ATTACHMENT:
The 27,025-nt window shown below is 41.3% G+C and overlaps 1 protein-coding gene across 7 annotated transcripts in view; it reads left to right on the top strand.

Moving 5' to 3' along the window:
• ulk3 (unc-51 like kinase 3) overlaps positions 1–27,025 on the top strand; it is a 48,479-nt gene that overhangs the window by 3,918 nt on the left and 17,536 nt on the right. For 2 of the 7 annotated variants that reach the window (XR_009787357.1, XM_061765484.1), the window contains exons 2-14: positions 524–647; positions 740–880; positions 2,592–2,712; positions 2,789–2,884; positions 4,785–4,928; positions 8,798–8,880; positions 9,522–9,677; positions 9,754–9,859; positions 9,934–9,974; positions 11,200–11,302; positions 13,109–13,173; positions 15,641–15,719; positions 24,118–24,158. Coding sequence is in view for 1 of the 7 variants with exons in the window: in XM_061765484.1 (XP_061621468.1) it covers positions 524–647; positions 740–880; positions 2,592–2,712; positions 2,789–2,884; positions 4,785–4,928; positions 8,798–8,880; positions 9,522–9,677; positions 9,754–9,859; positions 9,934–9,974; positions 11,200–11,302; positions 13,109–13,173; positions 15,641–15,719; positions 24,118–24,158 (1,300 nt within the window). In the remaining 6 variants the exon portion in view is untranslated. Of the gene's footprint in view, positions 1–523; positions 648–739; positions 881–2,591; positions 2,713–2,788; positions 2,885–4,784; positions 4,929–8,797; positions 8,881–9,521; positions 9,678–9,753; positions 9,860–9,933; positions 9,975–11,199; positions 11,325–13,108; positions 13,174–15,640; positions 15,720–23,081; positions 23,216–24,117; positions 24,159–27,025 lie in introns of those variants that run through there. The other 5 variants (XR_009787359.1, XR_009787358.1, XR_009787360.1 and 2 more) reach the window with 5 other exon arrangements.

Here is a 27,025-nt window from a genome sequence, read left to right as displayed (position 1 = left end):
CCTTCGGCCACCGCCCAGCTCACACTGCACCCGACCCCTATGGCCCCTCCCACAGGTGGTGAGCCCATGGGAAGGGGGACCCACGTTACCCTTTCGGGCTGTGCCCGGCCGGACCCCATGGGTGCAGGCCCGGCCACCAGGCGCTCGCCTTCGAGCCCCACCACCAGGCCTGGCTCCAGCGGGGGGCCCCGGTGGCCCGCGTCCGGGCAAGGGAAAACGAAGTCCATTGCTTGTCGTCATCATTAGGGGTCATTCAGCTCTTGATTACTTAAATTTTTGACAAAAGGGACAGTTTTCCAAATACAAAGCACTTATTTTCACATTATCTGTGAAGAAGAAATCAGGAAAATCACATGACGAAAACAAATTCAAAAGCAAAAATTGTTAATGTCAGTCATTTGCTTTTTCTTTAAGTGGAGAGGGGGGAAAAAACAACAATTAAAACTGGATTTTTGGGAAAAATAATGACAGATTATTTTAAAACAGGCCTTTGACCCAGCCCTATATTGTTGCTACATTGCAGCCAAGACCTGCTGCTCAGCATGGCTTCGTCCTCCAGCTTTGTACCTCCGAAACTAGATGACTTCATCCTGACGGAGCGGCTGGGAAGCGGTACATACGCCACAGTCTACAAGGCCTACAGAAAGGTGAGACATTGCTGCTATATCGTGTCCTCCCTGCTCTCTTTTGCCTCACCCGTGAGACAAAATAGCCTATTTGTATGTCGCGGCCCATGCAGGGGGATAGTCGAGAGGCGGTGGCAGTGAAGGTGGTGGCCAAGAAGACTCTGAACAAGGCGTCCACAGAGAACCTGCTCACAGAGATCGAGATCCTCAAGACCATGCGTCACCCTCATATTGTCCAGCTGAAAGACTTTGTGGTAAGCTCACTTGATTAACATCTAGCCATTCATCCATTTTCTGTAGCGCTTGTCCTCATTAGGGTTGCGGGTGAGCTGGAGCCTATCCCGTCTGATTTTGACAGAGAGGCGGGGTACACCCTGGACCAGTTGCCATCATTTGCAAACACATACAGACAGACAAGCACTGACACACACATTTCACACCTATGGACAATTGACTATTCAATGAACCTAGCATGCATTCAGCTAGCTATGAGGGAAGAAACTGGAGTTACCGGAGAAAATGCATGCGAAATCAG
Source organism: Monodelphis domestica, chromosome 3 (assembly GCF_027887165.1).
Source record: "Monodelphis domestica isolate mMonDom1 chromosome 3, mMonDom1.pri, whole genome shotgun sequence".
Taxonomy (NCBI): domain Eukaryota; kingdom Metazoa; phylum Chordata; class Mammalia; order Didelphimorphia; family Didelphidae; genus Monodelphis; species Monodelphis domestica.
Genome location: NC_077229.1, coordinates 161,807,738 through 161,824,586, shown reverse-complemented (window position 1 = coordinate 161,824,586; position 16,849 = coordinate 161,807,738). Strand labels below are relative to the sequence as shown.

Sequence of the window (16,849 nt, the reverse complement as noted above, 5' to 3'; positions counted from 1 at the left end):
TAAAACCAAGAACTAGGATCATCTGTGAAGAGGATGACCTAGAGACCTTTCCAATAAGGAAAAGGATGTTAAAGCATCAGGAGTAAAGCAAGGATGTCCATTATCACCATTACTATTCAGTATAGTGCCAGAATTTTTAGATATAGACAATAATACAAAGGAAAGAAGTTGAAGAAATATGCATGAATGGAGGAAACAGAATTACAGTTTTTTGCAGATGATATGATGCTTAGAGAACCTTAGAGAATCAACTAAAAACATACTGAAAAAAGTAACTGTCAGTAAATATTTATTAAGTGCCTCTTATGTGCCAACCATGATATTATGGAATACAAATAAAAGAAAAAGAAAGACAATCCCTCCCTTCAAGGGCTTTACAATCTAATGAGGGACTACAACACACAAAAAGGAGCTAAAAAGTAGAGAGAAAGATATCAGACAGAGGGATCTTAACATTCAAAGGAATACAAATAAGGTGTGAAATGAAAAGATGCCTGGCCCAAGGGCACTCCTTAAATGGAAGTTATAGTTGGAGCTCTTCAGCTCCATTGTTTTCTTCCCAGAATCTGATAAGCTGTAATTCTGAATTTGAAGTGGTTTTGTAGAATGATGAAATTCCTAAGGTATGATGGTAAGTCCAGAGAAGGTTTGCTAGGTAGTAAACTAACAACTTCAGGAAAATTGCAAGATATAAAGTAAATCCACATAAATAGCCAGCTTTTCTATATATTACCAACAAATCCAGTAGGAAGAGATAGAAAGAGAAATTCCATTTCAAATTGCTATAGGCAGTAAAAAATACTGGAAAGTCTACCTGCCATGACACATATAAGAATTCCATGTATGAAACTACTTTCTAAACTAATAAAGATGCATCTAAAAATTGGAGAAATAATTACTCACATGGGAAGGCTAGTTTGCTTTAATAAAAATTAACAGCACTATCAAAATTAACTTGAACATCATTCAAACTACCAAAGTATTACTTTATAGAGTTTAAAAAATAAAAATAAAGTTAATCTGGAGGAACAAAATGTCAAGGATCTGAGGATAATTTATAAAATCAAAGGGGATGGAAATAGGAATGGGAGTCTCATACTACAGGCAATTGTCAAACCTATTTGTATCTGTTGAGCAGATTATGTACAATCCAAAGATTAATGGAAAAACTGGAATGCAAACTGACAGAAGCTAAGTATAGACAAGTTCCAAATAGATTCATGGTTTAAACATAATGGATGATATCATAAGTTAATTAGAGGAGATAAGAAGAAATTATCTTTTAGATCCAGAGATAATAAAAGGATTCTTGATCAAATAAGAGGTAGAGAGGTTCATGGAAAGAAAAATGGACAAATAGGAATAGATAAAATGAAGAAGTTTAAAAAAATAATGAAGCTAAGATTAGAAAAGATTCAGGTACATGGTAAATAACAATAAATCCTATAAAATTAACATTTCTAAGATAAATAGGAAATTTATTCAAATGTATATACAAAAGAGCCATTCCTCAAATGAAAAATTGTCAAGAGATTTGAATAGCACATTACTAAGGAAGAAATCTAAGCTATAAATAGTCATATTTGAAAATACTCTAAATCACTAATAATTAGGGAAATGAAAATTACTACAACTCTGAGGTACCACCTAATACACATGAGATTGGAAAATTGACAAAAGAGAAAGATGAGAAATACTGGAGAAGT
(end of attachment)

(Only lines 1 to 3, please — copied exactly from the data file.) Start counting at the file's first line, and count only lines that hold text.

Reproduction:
The 27,025-nt window shown below is 41.3% G+C and overlaps 1 protein-coding gene across 7 annotated transcripts in view; it reads left to right on the top strand.

Moving 5' to 3' along the window:
• ulk3 (unc-51 like kinase 3) overlaps positions 1–27,025 on the top strand; it is a 48,479-nt gene that overhangs the window by 3,918 nt on the left and 17,536 nt on the right. For 2 of the 7 annotated variants that reach the window (XR_009787357.1, XM_061765484.1), the window contains exons 2-14: positions 524–647; positions 740–880; positions 2,592–2,712; positions 2,789–2,884; positions 4,785–4,928; positions 8,798–8,880; positions 9,522–9,677; positions 9,754–9,859; positions 9,934–9,974; positions 11,200–11,302; positions 13,109–13,173; positions 15,641–15,719; positions 24,118–24,158. Coding sequence is in view for 1 of the 7 variants with exons in the window: in XM_061765484.1 (XP_061621468.1) it covers positions 524–647; positions 740–880; positions 2,592–2,712; positions 2,789–2,884; positions 4,785–4,928; positions 8,798–8,880; positions 9,522–9,677; positions 9,754–9,859; positions 9,934–9,974; positions 11,200–11,302; positions 13,109–13,173; positions 15,641–15,719; positions 24,118–24,158 (1,300 nt within the window). In the remaining 6 variants the exon portion in view is untranslated. Of the gene's footprint in view, positions 1–523; positions 648–739; positions 881–2,591; positions 2,713–2,788; positions 2,885–4,784; positions 4,929–8,797; positions 8,881–9,521; positions 9,678–9,753; positions 9,860–9,933; positions 9,975–11,199; positions 11,325–13,108; positions 13,174–15,640; positions 15,720–23,081; positions 23,216–24,117; positions 24,159–27,025 lie in introns of those variants that run through there. The other 5 variants (XR_009787359.1, XR_009787358.1, XR_009787360.1 and 2 more) reach the window with 5 other exon arrangements.